Intestinal fat differentially suppresses sham feeding of liquid diets and preferred gustatory stimuli. Although the behavioral effect is robust, no electrophysiological evidence exists to account for its neural basis. Therefore, we investigated the effect of intestinal fat on gustatory coding in the pontine parabrachial nuclei (PBN) by recording from single neurons in awake rats before, during, and after intraduodenal infusions of lipid (Intralipid; 10 ml, 5 kcal). Intraduodenal lipid did not alter the response profiles of PBN taste neurons. It did, however, produce an overall decrease in response magnitude (-16.25%; n = 43), with the largest reduction to sucrose (-30%; n = 43). The most pronounced suppression occurred in sucrose- best neurons in response to sucrose (-55%; n = 19), and this effect was largest for the sucrose-specific cells (-77%; n = 3). After lipid infusions, nonspecific neurons in both the sucrose-best and NaCl-best categories also responded less to their best stimulus (sucrose, -46%; n = 16; NaCl, -35%; n = 13). In contrast, no significant changes were found in NaCl-specific cells in response to NaCl. All effects appeared with short latency (~5 min) and were reversible within the time frame of a meal. In controls, duodenal infusions of saline did not cause any changes in taste responsiveness. These results suggest that intestinal fat has specific effects on taste coding in the PBN that may contribute to the intake suppression of palatable food observed in behavioral studies. The similar, short latency of both the behavioral and neural effects supports the hypothesis of a preabsorptive site of action.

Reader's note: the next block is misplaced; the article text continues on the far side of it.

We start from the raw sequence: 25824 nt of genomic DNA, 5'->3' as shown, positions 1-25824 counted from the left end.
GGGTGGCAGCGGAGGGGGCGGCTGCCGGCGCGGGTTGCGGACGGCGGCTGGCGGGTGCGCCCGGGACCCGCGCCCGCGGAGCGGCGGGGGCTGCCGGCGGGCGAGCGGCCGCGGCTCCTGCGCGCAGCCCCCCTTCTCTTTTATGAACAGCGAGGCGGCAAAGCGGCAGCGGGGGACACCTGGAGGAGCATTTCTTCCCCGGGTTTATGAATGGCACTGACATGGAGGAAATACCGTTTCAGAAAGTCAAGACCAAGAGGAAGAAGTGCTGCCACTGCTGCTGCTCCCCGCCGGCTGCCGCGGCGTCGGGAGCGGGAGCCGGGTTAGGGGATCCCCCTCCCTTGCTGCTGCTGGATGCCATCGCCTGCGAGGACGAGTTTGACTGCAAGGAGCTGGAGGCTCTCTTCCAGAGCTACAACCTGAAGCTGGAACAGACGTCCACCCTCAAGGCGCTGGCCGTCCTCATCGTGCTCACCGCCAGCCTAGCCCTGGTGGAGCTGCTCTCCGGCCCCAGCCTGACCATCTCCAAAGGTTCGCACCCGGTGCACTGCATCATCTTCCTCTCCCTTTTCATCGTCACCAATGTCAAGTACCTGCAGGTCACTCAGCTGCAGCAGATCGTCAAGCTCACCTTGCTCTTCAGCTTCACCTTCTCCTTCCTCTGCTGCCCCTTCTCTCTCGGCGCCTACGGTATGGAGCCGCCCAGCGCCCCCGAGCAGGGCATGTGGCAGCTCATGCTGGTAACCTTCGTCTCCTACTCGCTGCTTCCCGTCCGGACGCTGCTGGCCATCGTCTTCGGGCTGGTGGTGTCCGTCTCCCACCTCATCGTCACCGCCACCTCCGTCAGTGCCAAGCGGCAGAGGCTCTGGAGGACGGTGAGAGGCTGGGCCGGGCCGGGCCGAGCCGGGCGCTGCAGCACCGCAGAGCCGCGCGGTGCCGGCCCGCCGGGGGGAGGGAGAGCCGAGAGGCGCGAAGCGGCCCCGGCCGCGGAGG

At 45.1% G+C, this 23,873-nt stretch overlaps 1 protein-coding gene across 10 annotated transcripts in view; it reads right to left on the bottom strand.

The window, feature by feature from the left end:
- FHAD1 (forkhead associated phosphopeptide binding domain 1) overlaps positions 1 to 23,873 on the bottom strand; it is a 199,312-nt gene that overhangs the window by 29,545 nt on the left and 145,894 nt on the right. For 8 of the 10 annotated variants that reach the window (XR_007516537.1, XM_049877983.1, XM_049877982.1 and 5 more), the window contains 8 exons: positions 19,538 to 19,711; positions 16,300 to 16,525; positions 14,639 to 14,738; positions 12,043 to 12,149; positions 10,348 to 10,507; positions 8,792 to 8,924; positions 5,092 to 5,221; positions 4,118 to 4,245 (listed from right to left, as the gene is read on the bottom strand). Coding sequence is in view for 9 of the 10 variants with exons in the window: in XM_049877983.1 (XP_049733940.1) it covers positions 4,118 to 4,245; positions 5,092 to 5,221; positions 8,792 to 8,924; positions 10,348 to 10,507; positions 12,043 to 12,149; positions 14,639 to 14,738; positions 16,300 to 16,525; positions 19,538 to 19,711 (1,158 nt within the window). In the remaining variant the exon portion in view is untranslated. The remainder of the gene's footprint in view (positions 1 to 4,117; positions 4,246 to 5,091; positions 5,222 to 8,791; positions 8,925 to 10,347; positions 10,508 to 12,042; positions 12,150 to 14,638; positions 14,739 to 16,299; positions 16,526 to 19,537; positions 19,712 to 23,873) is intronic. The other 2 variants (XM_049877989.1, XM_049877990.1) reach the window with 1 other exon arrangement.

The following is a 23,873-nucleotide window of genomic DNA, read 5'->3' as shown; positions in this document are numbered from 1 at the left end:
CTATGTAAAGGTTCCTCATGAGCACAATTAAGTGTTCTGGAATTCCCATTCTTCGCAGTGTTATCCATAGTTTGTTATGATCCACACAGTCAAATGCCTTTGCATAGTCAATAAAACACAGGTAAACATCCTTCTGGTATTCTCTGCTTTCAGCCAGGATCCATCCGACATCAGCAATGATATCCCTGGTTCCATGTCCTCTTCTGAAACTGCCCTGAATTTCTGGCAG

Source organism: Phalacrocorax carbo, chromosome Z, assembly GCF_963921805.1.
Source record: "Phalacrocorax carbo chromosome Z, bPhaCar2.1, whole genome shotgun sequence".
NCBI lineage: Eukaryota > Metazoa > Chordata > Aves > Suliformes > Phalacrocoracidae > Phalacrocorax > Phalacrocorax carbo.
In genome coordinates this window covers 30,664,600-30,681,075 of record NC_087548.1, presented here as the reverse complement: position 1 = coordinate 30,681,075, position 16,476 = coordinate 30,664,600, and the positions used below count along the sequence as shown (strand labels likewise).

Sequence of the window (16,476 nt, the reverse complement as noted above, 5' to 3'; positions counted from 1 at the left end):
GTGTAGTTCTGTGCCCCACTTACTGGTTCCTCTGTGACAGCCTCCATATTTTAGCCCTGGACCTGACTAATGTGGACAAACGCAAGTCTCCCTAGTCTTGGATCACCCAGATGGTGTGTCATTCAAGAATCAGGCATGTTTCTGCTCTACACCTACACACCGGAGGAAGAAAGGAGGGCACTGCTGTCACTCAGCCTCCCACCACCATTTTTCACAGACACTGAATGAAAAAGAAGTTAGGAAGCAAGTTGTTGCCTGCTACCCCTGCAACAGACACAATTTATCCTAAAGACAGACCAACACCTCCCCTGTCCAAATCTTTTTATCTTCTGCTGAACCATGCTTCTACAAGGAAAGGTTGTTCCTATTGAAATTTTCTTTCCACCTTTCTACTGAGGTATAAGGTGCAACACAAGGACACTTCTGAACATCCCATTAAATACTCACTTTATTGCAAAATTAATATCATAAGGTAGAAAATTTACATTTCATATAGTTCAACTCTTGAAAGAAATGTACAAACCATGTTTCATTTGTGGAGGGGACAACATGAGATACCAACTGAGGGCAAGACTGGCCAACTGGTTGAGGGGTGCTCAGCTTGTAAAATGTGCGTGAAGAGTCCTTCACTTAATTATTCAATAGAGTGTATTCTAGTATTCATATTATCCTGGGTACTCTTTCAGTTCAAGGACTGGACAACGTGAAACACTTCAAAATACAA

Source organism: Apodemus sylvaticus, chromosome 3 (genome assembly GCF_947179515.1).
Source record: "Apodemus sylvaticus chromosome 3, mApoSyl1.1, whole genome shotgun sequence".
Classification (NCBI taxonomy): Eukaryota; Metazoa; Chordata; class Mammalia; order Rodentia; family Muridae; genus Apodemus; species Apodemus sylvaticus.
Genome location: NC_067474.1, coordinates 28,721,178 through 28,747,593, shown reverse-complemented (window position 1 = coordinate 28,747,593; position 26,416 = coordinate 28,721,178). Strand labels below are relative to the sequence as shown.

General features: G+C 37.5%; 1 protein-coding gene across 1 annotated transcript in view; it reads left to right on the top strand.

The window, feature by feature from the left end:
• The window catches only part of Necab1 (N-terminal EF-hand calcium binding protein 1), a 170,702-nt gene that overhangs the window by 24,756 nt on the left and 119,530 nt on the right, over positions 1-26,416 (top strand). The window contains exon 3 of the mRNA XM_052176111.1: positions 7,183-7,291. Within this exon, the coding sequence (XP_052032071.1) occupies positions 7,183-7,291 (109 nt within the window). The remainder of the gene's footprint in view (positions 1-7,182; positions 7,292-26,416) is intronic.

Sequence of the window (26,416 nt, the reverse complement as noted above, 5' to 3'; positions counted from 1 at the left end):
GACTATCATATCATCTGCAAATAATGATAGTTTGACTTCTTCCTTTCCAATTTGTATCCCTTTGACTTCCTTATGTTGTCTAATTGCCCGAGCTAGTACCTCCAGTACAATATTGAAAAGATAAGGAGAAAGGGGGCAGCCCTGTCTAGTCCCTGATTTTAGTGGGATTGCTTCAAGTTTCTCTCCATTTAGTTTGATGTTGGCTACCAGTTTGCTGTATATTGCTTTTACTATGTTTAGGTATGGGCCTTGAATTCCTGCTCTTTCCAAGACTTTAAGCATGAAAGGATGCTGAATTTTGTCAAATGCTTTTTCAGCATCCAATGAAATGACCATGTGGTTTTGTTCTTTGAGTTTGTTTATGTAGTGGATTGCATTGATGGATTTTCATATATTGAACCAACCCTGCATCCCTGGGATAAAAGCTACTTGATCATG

|Original language||English (US)|
|Number of pages||9|
|Journal||Journal of Neuroscience|
|State||Published - Aug 15 1999|
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